Steve Jobs Explains His World at All Things D

Adam Tow/All Things Digital

In a on-stage interview, Apple CEO and Silicon Valley legend-in-his-own-time Steve Jobs shared his views with Walt Mossberg and Kara Swisher at the Wall Street Journal's D: All Things Digital conference (D8). 

I  experienced the Jobs interview virtually via CNET's live blog written by Ina Fried who is on the scene at D8. The following is a synopsis of what Jobs said as studiously reported by Ina on the live blog. 

Jobs shared much of his philosophy, which is based on "choosing which horses to ride very carefully." That was his explanation of ditching Flash, the 3.5-inch floppy disk and other technologies before competitors make the shift. 

"We try to pick things in their 'springs.' If you choose wisely you can save your self an enormous amount of work," he said.

Regarding the controversy over dropping Flash, the popular video format from Adobe, in favor of newly established HTML 5, Jobs said: "We're trying to make great products for people. We at least have the courage of our convictions....We're going to take the heat because we want to make the best product in the world for customers...they are paying us to make those choices."

"If we succeed they''ll buy them, and if we don't, they won't. So far, I have to say that people seem to be liking iPads. We've sold one every three seconds since we launched it," Jobs said.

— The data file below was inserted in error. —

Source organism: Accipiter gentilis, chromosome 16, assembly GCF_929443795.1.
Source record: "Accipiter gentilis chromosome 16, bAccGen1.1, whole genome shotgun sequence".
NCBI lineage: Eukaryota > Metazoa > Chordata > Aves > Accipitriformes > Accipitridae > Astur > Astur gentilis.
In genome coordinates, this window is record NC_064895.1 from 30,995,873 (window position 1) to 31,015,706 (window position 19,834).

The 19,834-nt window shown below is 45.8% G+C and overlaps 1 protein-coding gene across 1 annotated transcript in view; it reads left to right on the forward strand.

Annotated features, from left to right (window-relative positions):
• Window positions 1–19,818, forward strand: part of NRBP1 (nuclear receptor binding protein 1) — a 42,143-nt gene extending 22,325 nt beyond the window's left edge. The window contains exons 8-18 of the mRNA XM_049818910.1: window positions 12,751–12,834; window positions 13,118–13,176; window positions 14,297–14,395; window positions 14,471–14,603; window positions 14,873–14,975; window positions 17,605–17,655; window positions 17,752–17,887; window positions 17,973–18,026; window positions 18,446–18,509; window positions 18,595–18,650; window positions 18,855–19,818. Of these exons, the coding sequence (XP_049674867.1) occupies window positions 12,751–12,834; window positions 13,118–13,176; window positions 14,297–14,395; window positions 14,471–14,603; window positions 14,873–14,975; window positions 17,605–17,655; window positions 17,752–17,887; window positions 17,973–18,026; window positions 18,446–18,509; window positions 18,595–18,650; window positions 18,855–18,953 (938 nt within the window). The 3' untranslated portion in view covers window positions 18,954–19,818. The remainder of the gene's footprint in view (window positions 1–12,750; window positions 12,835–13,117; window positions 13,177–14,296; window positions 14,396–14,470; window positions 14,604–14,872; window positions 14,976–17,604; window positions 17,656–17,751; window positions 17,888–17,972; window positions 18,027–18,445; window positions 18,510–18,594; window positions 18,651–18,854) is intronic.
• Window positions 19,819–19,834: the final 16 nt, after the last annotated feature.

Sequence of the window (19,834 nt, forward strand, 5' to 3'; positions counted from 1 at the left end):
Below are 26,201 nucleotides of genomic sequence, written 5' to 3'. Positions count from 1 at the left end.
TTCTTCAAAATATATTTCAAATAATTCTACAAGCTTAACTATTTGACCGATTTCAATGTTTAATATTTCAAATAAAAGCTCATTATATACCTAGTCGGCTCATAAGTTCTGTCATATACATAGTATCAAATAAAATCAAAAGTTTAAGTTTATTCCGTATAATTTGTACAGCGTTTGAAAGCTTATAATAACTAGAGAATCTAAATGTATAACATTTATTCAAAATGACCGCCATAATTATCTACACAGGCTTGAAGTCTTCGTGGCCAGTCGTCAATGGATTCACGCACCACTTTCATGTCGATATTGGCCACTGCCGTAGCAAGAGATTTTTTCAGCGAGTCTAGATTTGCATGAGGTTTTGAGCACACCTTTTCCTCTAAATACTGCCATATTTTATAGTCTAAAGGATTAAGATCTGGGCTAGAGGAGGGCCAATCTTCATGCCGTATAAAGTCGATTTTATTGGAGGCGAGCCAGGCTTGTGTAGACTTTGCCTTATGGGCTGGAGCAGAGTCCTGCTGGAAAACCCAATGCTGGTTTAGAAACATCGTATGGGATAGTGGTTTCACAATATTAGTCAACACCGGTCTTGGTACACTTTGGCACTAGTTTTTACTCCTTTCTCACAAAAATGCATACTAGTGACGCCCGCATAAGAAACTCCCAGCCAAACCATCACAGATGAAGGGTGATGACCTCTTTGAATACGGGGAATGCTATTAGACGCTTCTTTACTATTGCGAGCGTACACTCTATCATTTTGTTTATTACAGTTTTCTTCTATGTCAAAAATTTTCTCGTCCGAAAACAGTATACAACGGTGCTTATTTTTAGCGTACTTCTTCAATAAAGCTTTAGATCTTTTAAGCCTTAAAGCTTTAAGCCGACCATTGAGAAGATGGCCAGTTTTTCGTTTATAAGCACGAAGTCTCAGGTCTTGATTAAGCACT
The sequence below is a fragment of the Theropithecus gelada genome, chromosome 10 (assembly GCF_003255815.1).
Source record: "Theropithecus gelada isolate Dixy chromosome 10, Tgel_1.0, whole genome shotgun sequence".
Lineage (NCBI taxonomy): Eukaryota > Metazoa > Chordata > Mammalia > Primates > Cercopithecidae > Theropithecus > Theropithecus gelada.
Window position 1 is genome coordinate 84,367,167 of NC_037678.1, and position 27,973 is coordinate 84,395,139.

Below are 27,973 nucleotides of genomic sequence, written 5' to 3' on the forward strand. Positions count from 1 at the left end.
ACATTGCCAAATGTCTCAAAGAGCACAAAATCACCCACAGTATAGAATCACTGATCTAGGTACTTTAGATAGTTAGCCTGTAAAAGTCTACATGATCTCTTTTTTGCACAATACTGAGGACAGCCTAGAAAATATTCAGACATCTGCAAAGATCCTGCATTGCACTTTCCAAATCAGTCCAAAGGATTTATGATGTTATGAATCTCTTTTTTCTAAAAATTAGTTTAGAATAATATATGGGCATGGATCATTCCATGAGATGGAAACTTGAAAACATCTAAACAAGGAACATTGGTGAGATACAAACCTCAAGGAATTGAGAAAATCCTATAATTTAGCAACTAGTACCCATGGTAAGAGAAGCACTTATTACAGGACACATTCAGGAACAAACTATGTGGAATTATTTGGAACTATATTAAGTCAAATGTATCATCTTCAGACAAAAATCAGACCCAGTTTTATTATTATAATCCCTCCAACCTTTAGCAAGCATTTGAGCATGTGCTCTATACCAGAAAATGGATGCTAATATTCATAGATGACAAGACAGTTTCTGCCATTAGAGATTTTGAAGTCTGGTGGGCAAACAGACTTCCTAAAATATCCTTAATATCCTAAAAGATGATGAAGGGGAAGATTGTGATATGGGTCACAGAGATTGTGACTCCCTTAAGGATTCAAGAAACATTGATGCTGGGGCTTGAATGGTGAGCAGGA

He was asked about the prototype iPhone lost in a bar by an Apple employee, sold to Gizmodo and now a legal case under investigation by San Mateo, CA prosecutors.  

Jobs couldn't comment because of the ongoing investigation, but he said it was a great story and offered his own interpretation of what went down. "It's got theft. It's got buying stolen property. It's got extortion," he said. It probably has sex in there somewhere, he added. "Somebody should make a movie out of this," he concluded.

Asked about suicides at the Foxconn factory in China where iPhones are manufactured, Jobs said,  "We're all over this ... Foxconn is not a sweatshop. It's a factory, but they've got restaurants and movie theaters." He maintained that suicide rate at Foxconn has been 13 out of 400,000 for first half of year, which is under the U.S. rate of 11 per 100,000, but he still found the statistic troubling. 

Jobs talked about competing with former ally Google (Google CEO Eric Schmidt used to be on Apple's board of directors) in many areas, especially in the smart phones arena. "They decided to compete with us and they are," Jobs said.

"We want to make a better product than they do ... and we do," Jobs said. 

Like Google, Apple is going into the mobile ad business. "We're going into the ad business because we want to help our developers make some money. We're not going to make much money in the ad business. We are doing it for our developers," Jobs said.

Walt Mossberg, Kara Swisher and Steve Jobs
CNET

He was asked if he felt betrayed by Google.  "My sex life is pretty good these days. How's yours?" he quipped.

On the subject of AT&T's network, which is the only one available for the iPhone to date, Jobs admitted the carrier isn't improving as rapidly as he would like. "I do think they have some issues," he said.  There is speculation that Apple will add other carriers (Verizon, for example) in the U.S., but Jobs shed any light on the topic. He expects some improvements from AT&T this summer.